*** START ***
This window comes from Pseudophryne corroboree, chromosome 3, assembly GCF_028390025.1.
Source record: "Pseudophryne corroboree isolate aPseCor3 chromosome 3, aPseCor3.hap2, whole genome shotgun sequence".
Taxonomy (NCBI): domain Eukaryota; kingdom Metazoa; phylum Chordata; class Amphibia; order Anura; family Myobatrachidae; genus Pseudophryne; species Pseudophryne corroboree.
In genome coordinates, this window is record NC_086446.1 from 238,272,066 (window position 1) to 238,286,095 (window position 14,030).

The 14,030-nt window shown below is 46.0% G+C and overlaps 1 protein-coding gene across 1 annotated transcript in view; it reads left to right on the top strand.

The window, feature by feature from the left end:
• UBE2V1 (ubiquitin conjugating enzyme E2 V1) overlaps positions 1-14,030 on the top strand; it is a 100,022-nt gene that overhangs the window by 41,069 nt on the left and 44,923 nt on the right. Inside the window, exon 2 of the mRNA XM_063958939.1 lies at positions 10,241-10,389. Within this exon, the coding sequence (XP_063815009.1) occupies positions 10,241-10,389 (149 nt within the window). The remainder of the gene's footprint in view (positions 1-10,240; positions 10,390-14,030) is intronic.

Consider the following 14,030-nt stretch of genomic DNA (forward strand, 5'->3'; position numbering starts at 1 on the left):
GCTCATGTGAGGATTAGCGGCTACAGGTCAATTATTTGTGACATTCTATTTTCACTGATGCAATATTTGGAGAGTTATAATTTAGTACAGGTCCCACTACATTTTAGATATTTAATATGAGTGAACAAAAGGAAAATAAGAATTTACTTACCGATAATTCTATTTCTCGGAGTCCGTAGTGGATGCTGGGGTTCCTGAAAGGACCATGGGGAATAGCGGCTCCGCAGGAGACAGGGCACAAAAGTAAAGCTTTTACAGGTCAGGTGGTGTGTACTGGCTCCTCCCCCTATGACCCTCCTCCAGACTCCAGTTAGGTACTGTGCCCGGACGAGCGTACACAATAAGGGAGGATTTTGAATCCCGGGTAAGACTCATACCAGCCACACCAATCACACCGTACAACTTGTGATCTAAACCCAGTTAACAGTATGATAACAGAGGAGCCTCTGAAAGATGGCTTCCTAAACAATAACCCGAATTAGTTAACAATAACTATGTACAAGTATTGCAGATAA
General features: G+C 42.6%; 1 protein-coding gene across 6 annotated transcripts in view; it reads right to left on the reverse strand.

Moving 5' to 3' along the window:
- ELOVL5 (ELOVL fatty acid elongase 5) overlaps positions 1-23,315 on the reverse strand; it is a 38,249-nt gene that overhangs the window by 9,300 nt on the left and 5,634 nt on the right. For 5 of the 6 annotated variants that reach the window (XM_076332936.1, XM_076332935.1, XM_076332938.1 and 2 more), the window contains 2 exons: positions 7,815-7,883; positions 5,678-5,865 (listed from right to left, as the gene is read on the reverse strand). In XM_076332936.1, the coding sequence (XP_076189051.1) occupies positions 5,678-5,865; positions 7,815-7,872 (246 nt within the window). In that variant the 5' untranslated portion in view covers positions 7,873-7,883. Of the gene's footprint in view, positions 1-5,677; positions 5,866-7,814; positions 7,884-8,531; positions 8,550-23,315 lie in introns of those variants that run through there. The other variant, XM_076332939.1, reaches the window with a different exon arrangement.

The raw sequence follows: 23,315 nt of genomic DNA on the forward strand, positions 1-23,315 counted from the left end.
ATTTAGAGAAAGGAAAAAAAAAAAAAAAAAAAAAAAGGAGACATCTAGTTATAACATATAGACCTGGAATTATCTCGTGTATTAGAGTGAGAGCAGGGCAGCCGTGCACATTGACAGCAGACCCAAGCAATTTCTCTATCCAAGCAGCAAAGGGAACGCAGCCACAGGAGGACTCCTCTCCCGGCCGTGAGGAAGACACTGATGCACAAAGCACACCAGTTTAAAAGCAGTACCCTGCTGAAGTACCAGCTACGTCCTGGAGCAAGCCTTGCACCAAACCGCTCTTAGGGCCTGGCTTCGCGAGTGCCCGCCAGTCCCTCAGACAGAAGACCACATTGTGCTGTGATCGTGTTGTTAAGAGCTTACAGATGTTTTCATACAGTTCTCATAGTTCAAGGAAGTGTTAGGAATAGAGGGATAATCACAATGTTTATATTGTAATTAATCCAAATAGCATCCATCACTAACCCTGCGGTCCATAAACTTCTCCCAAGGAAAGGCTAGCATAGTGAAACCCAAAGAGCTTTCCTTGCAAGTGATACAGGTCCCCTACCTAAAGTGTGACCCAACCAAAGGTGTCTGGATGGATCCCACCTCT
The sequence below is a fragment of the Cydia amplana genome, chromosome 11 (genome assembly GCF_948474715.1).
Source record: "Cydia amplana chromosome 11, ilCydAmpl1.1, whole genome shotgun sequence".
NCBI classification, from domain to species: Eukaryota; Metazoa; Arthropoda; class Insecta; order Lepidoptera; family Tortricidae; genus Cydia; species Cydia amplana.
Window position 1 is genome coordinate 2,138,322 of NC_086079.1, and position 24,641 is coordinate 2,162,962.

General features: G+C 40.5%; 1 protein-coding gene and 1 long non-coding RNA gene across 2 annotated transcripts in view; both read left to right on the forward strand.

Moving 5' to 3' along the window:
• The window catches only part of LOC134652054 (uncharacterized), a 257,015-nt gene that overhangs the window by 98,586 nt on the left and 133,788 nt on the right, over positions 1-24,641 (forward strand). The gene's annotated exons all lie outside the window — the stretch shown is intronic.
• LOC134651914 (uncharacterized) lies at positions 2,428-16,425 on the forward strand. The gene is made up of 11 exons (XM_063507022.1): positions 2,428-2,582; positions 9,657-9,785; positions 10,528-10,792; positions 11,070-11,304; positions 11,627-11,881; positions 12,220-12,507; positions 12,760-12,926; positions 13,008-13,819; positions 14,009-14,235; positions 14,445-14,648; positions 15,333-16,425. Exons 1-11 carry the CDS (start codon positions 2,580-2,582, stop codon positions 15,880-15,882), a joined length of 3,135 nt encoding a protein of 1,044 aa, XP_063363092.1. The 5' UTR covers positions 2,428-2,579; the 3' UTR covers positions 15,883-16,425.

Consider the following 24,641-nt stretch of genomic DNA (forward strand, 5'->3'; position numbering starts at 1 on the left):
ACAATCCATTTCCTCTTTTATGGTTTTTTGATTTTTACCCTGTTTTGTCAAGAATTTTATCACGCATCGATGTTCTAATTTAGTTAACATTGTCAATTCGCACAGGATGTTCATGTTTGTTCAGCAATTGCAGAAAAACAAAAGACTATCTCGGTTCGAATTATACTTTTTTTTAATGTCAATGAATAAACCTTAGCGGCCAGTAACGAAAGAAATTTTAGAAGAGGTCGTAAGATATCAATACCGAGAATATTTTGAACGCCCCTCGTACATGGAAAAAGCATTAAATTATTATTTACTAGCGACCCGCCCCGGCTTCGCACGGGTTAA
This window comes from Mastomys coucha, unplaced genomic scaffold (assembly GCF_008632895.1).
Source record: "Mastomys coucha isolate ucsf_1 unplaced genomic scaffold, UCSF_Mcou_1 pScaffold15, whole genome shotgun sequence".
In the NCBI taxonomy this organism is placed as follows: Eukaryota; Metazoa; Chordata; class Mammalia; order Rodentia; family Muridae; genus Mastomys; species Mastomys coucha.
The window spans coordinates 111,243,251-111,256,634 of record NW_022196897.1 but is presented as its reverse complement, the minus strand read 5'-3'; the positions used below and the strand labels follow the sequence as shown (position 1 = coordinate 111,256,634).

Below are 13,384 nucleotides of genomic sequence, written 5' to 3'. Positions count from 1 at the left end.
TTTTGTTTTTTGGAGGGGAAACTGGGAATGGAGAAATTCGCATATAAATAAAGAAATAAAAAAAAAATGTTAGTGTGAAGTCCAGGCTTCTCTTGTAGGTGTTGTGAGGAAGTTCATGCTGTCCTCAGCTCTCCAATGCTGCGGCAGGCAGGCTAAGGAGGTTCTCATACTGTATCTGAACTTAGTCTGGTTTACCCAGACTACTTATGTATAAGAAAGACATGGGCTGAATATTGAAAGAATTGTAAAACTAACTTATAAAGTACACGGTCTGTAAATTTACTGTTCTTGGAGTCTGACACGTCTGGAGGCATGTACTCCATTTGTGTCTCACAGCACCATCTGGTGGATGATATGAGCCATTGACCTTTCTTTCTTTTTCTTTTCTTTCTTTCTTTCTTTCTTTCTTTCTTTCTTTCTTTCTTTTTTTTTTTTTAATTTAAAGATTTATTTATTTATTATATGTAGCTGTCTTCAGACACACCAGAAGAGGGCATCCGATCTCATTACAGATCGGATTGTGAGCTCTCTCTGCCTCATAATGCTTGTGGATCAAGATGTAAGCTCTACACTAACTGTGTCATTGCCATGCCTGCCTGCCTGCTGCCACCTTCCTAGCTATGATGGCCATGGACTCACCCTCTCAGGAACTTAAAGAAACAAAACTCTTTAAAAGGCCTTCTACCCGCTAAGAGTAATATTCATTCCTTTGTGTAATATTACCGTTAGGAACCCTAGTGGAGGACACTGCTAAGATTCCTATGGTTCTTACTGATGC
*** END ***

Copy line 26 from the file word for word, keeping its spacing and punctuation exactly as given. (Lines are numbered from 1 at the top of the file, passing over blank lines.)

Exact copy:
Source record: "Mastomys coucha isolate ucsf_1 unplaced genomic scaffold, UCSF_Mcou_1 pScaffold15, whole genome shotgun sequence".